--> Skip to main content

Adi Alvars – 12 Tamil Vaishnavite Saints

Adi Alvars were the first Vaishnava saint mystics (6th to 8th century CE) who initiated the Bhakti Movement with Bhagavan Vishnu as the main deity. Their poetry was in the language of the masses. The Alvars, through their four thousand poems, collectively known as Divya Prabandham (divine hymns), emphasized the glory and grandeur of God and renewed the Vedanta philosophy. The 12 Adi Alvars were – Poygai, Bhutam, Pey, Thirumalisai, Nammalvar, Madhurakavi, Kulashekhara, Periyalvar, Andal, Thondaradippodi, Tiruppan and Thirumangai.

The first three Alvars are called ayonija (not born of the mortal womb) and it is commonly believed that they manifested themselves from different flowers. Their lives are shrouded in mystery. These god-intoxicated men had the vision of Bhagavan Vishnu and poured out ecstasy, hundreds of devotional lyrics called Tiruvandadi in the andadi form (the closing word in a stanza forming the opening word of the next stanza). They extolled the syncretic form of God, Hari-Hara or Vishnu-Shiva, treating them as identical and without displaying any feeling of difference between them.

Thirumalisai Alvar, a Shaiva who later became a Vaishnava, sang in praise of Bhagavan Vishnu in Nanmugan Tirvandadi in 96 verses, and in Thiruchanda Virutham in 120 verses.

Nammalvar is considered the core thinker of the twelve Alvar saints and is also venerated as an acharya (great teacher). His contribution to Prabandha literature is rich, with about 1300 verses in the total collection of 4000. His greatest work, Tiruvaymoli comprising 1,100 verses, is regarded as the magnum opus in Vaishnava religious literature. It is a composite work of bhakti (devotion) and jnana (knowledge). It echoes the Upanishadic truths and the experience of Alvars of the omnipresence of God.

Madhurakavi, the chose disciple of Nammalvar, sang about the glories of the latter in his work Tiruvaymoli. He is a model of acharya bhakti (devotion to the spiritual teacher).

The devotion of Periyalwar or Vishnuchitta took the form of vatsalya bhava (feeling of a mother’s affection for her offspring). He gave expression to his feelings of love in 461 verses, called Tirumoli, which describe with a wealth of imagery and delicacy, the leelas (playful acts) of Bhagavan Krishna as a child.

The childless Perivalvar was blessed with a female baby found in his Tulasi (sacred plant) grove. The child was named God and Andal, who later grew to be an Alvar, the only woman saint in the order. Her two great lyrics, Nachiyar Tirumoli and Tiruppavai consisting of a total of 173 stanzas, occupy a position of pre-eminence, like their author who has come to be worshipped as a Goddess.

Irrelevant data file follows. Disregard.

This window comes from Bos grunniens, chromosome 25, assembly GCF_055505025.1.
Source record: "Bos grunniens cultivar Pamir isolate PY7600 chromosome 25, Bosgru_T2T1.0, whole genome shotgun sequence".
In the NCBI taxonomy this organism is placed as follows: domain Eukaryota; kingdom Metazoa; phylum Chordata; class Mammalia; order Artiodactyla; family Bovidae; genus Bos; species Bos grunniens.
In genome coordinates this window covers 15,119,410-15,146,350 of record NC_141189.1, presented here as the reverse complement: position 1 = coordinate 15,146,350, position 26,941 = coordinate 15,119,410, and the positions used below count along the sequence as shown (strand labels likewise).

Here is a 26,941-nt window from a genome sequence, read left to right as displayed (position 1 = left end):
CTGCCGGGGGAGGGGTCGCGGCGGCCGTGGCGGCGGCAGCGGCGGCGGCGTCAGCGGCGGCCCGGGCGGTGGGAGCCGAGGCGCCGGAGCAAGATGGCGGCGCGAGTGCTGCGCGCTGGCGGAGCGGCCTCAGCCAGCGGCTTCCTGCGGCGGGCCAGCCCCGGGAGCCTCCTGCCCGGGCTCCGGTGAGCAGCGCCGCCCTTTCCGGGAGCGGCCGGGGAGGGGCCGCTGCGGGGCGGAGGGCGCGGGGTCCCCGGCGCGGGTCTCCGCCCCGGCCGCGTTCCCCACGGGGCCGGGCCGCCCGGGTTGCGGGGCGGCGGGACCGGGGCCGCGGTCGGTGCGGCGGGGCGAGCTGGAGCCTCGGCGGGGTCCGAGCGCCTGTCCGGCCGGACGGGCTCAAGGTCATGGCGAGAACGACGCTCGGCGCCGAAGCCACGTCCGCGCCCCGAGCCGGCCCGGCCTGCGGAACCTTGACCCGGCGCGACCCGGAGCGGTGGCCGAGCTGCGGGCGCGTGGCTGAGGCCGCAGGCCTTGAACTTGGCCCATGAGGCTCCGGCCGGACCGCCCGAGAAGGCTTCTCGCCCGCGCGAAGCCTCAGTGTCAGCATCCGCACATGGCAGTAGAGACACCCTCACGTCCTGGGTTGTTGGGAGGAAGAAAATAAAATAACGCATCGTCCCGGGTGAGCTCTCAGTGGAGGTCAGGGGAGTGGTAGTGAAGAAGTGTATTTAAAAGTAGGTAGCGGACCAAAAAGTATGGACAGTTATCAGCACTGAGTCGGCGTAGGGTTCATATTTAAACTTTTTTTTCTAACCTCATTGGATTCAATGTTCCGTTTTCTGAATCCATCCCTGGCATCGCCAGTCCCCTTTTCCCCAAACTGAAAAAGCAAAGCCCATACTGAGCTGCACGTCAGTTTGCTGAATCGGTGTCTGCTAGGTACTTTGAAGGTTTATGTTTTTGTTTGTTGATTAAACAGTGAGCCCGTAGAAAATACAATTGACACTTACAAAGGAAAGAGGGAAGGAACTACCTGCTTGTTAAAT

Kulashekhara, the Chera king, and an Alvar, sang in praise of Sri Ranganatha, the Lord of Srirangam temple in Tamil Nadu, and gave away his daughter in marriage to him. The devotional songs sung by him, numbering 105, have been strung together into a garland called Perumal Tirumoli. He also composed a number of beautiful verses in Sanskrit called Mukundamala.

The sense of humility and devotion shown to god-men (the great devotees who have completely surrendered to God) by Vipranarayana earned him the name of Thondaradippodi (one who takes the dust off the feet of devotees). He sang 45 verses in praise of Sri Ranganatha called Tirumalai, which is sung daily before Bhagavan Sri Ranganatha at the Srirangam temple.

Though born of a low caste, Thiruppan Alvar was a minstrel of the Srirangam Temple. He often went into a trance becoming absorbed in divine consciousness. Entry into the temple was denied to him because of his birth in a low caste. But God himself is said to have helped him enter the precincts. With his life’s ambition fulfilled, Thiruppan Alvar sang, in gratitude, ten verse in praise of Bhagavan, with philosophical import.

Thirumangai Alvar, the last of the twelve, has left a rich legacy of 1253 verses in the collection of 4000 songs of Prabandha literature. He renovated the Srirangam temple and introduced in it the Adhyayana Utsavam (literally, the festival of study) to which Nammalvar’s image is brought and his Tiruvaymoli recited.

Some of the Alvars, like Perialvar, were good musicians and like Thiruppan Alvar, instrumentalists. Sriman Nathamuni (9th century CE), the great Vaishnava Acharya, collected Prabandha verses, compiled them into four books like the four Vedas and set them to music.